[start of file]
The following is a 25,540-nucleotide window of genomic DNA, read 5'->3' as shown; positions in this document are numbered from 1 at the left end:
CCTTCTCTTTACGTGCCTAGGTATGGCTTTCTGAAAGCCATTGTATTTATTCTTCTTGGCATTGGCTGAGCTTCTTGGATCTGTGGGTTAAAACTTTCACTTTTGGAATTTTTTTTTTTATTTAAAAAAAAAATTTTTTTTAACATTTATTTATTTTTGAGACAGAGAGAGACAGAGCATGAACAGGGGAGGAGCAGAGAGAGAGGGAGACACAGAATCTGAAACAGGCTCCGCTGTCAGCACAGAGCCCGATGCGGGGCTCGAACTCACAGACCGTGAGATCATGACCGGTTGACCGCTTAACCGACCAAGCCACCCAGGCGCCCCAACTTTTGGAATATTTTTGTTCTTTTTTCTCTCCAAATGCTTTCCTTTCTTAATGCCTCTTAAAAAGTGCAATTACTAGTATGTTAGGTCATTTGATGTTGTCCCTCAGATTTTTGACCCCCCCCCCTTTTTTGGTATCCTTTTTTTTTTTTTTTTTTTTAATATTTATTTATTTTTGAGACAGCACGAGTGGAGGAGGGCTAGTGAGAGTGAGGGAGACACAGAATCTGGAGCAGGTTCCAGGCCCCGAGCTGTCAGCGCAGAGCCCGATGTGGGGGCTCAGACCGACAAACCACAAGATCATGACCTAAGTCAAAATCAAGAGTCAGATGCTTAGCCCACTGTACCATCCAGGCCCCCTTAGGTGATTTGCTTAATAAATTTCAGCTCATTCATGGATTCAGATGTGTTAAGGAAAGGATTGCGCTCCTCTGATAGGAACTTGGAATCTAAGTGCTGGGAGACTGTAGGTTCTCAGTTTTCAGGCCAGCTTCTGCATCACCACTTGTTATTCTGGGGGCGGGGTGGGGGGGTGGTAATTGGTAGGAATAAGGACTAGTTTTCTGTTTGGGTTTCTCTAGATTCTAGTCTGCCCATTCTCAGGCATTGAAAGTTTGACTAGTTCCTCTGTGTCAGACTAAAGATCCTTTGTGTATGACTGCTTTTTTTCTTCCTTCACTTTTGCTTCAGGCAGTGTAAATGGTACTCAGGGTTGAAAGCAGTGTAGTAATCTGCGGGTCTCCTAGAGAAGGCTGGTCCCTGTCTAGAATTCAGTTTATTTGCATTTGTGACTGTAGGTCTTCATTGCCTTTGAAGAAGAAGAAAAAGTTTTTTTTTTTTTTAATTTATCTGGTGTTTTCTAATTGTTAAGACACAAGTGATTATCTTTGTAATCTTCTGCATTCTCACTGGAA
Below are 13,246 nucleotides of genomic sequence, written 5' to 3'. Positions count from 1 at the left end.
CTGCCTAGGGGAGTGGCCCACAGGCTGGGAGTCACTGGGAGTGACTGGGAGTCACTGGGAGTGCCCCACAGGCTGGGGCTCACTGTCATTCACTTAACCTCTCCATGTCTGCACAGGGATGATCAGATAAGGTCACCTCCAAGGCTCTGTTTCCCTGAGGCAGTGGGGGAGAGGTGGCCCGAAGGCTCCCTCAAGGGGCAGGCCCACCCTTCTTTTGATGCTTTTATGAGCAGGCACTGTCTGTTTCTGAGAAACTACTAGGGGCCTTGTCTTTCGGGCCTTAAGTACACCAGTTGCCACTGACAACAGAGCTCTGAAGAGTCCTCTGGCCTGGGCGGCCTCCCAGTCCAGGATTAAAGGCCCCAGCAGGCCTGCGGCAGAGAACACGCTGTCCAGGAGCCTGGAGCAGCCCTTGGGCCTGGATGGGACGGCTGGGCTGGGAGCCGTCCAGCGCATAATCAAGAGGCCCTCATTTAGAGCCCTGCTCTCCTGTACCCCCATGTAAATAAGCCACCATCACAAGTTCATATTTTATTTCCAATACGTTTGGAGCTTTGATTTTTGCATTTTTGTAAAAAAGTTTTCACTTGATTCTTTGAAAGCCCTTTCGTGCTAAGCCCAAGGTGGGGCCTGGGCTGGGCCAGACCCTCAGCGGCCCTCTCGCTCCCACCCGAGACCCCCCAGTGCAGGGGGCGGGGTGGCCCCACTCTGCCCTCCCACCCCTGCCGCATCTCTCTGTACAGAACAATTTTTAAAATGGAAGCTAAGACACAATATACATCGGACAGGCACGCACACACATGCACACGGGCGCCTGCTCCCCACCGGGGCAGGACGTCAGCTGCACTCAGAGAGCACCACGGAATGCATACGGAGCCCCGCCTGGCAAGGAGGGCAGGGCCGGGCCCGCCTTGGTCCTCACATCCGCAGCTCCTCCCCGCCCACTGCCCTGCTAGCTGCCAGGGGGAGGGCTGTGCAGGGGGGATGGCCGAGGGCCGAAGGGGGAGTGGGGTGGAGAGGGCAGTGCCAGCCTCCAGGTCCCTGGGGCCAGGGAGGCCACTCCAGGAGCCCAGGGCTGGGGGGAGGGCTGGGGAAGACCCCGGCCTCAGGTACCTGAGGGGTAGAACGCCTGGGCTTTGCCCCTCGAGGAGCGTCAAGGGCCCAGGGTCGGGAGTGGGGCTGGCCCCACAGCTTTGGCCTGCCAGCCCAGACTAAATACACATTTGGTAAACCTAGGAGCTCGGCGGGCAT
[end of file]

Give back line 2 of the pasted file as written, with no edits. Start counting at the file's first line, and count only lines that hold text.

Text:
CCTTCTCTTTACGTGCCTAGGTATGGCTTTCTGAAAGCCATTGTATTTATTCTTCTTGGCATTGGCTGAGCTTCTTGGATCTGTGGGTTAAAACTTTCACTTTTGGAATTTTTTTTTTTATTTAAAAAAAAAATTTTTTTTAACATTTATTTATTTTTGAGACAGAGAGAGACAGAGCATGAACAGGGGAGGAGCAGAGAGAGAGGGAGACACAGAATCTGAAACAGGCTCCGCTGTCAGCACAGAGCCCGATGCGGGGCTCGAACTCACAGACCGTGAGATCATGACCGGTTGACCGCTTAACCGACCAAGCCACCCAGGCGCCCCAACTTTTGGAATATTTTTGTTCTTTTTTCTCTCCAAATGCTTTCCTTTCTTAATGCCTCTTAAAAAGTGCAATTACTAGTATGTTAGGTCATTTGATGTTGTCCCTCAGATTTTTGACCCCCCCCCCTTTTTTGGTATCCTTTTTTTTTTTTTTTTTTTTAATATTTATTTATTTTTGAGACAGCACGAGTGGAGGAGGGCTAGTGAGAGTGAGGGAGACACAGAATCTGGAGCAGGTTCCAGGCCCCGAGCTGTCAGCGCAGAGCCCGATGTGGGGGCTCAGACCGACAAACCACAAGATCATGACCTAAGTCAAAATCAAGAGTCAGATGCTTAGCCCACTGTACCATCCAGGCCCCCTTAGGTGATTTGCTTAATAAATTTCAGCTCATTCATGGATTCAGATGTGTTAAGGAAAGGATTGCGCTCCTCTGATAGGAACTTGGAATCTAAGTGCTGGGAGACTGTAGGTTCTCAGTTTTCAGGCCAGCTTCTGCATCACCACTTGTTATTCTGGGGGCGGGGTGGGGGGGTGGTAATTGGTAGGAATAAGGACTAGTTTTCTGTTTGGGTTTCTCTAGATTCTAGTCTGCCCATTCTCAGGCATTGAAAGTTTGACTAGTTCCTCTGTGTCAGACTAAAGATCCTTTGTGTATGACTGCTTTTTTTCTTCCTTCACTTTTGCTTCAGGCAGTGTAAATGGTACTCAGGGTTGAAAGCAGTGTAGTAATCTGCGGGTCTCCTAGAGAAGGCTGGTCCCTGTCTAGAATTCAGTTTATTTGCATTTGTGACTGTAGGTCTTCATTGCCTTTGAAGAAGAAGAAAAAGTTTTTTTTTTTTTTAATTTATCTGGTGTTTTCTAATTGTTAAGACACAAGTGATTATCTTTGTAATCTTCTGCATTCTCACTGGAA